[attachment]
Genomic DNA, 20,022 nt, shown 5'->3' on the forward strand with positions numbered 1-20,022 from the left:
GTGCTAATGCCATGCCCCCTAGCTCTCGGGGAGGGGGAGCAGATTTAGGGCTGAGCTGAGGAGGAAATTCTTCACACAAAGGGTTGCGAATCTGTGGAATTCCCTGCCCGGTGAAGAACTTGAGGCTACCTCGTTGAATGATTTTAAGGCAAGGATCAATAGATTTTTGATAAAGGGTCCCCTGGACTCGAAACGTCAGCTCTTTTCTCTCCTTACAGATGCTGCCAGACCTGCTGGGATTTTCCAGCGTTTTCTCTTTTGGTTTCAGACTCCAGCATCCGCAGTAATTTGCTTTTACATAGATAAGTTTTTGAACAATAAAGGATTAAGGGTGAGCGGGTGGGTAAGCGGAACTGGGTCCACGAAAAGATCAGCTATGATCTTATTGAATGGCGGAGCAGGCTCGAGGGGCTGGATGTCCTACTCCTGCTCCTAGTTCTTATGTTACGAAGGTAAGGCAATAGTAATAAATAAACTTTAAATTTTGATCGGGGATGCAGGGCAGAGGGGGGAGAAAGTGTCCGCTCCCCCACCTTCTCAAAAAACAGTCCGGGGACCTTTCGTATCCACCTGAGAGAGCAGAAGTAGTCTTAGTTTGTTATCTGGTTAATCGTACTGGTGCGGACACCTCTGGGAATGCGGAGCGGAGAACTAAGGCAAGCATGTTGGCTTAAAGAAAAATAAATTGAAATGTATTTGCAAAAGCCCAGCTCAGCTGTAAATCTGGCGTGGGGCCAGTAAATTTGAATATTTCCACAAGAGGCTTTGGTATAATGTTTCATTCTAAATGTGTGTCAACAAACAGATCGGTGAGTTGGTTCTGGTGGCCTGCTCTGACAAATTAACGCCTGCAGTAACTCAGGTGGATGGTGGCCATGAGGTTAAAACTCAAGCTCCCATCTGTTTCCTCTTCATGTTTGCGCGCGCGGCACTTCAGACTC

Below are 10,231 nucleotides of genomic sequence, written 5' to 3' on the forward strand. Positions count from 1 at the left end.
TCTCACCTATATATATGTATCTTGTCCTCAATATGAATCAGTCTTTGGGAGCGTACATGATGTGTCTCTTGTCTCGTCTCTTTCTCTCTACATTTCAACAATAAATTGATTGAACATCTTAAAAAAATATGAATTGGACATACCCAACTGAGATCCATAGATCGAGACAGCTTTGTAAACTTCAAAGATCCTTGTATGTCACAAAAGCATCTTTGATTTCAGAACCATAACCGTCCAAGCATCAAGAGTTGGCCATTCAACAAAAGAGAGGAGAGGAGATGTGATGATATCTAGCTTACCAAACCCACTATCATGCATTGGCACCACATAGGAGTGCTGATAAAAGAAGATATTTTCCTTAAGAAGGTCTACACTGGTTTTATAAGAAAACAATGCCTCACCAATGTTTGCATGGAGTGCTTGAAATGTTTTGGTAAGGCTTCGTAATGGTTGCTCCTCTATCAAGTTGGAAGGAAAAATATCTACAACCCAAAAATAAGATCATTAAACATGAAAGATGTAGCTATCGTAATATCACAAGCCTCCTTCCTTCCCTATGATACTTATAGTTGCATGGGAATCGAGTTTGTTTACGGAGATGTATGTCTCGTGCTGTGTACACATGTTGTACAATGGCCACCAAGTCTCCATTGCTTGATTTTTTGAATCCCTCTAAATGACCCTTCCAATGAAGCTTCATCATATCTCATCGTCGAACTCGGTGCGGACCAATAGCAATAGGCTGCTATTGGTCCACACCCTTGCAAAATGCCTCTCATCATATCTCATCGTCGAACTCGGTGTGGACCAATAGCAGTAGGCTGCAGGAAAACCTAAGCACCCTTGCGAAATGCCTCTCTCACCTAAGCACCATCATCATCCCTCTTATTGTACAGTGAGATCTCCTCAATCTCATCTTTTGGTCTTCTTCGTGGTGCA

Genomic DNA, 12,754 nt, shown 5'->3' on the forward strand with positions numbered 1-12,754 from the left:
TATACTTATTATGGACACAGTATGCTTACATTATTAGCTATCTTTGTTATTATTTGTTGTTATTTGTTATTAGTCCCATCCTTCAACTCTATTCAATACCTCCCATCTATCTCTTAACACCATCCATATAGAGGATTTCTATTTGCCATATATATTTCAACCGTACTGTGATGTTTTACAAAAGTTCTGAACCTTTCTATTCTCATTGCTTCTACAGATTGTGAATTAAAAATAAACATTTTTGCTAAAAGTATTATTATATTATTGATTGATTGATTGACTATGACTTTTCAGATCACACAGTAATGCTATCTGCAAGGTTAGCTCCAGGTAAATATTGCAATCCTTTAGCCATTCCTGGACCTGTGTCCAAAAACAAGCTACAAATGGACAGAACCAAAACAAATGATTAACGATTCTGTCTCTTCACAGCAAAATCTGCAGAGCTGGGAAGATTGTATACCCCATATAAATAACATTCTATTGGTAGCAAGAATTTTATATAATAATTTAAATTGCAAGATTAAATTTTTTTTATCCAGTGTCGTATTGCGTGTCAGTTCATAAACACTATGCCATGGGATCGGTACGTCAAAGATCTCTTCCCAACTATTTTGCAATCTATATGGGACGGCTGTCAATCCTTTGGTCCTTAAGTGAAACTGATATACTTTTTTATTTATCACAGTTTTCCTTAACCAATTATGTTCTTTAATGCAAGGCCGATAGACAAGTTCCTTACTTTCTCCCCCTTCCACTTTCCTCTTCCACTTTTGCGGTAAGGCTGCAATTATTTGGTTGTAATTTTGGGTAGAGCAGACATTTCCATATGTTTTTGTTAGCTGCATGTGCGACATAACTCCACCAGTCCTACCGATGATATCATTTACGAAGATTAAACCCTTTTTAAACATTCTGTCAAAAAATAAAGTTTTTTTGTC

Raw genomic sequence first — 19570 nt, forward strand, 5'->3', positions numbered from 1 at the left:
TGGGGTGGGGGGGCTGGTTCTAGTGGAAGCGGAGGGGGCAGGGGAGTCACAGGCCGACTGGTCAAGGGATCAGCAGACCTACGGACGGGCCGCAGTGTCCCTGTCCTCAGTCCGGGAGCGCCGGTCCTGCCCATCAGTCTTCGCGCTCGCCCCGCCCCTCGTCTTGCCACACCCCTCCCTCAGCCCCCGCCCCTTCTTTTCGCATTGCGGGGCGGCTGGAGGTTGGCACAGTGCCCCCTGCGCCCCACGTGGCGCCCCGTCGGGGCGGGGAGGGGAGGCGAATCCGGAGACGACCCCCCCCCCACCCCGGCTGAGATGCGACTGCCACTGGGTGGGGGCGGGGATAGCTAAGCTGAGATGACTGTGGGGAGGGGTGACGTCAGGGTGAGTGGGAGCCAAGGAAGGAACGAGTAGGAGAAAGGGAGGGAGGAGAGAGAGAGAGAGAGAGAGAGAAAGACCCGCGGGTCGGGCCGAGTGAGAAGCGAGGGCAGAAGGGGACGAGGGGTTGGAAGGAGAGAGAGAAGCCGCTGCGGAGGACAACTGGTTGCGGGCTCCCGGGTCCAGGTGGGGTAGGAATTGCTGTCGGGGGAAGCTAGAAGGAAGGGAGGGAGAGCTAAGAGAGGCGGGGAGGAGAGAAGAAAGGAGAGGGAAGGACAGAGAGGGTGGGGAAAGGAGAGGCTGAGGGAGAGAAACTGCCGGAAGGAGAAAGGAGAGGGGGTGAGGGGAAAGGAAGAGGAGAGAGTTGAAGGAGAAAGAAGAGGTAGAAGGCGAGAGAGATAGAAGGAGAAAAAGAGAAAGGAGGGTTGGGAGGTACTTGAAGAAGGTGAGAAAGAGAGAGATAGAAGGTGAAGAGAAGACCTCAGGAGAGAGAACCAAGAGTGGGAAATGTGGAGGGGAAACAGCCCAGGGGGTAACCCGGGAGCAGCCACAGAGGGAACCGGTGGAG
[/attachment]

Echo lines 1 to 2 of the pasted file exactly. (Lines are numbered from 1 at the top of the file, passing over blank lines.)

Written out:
Genomic DNA, 20,022 nt, shown 5'->3' on the forward strand with positions numbered 1-20,022 from the left:
GTGCTAATGCCATGCCCCCTAGCTCTCGGGGAGGGGGAGCAGATTTAGGGCTGAGCTGAGGAGGAAATTCTTCACACAAAGGGTTGCGAATCTGTGGAATTCCCTGCCCGGTGAAGAACTTGAGGCTACCTCGTTGAATGATTTTAAGGCAAGGATCAATAGATTTTTGATAAAGGGTCCCCTGGACTCGAAACGTCAGCTCTTTTCTCTCCTTACAGATGCTGCCAGACCTGCTGGGATTTTCCAGCGTTTTCTCTTTTGGTTTCAGACTCCAGCATCCGCAGTAATTTGCTTTTACATAGATAAGTTTTTGAACAATAAAGGATTAAGGGTGAGCGGGTGGGTAAGCGGAACTGGGTCCACGAAAAGATCAGCTATGATCTTATTGAATGGCGGAGCAGGCTCGAGGGGCTGGATGTCCTACTCCTGCTCCTAGTTCTTATGTTACGAAGGTAAGGCAATAGTAATAAATAAACTTTAAATTTTGATCGGGGATGCAGGGCAGAGGGGGGAGAAAGTGTCCGCTCCCCCACCTTCTCAAAAAACAGTCCGGGGACCTTTCGTATCCACCTGAGAGAGCAGAAGTAGTCTTAGTTTGTTATCTGGTTAATCGTACTGGTGCGGACACCTCTGGGAATGCGGAGCGGAGAACTAAGGCAAGCATGTTGGCTTAAAGAAAAATAAATTGAAATGTATTTGCAAAAGCCCAGCTCAGCTGTAAATCTGGCGTGGGGCCAGTAAATTTGAATATTTCCACAAGAGGCTTTGGTATAATGTTTCATTCTAAATGTGTGTCAACAAACAGATCGGTGAGTTGGTTCTGGTGGCCTGCTCTGACAAATTAACGCCTGCAGTAACTCAGGTGGATGGTGGCCATGAGGTTAAAACTCAAGCTCCCATCTGTTTCCTCTTCATGTTTGCGCGCGCGGCACTTCAGACTC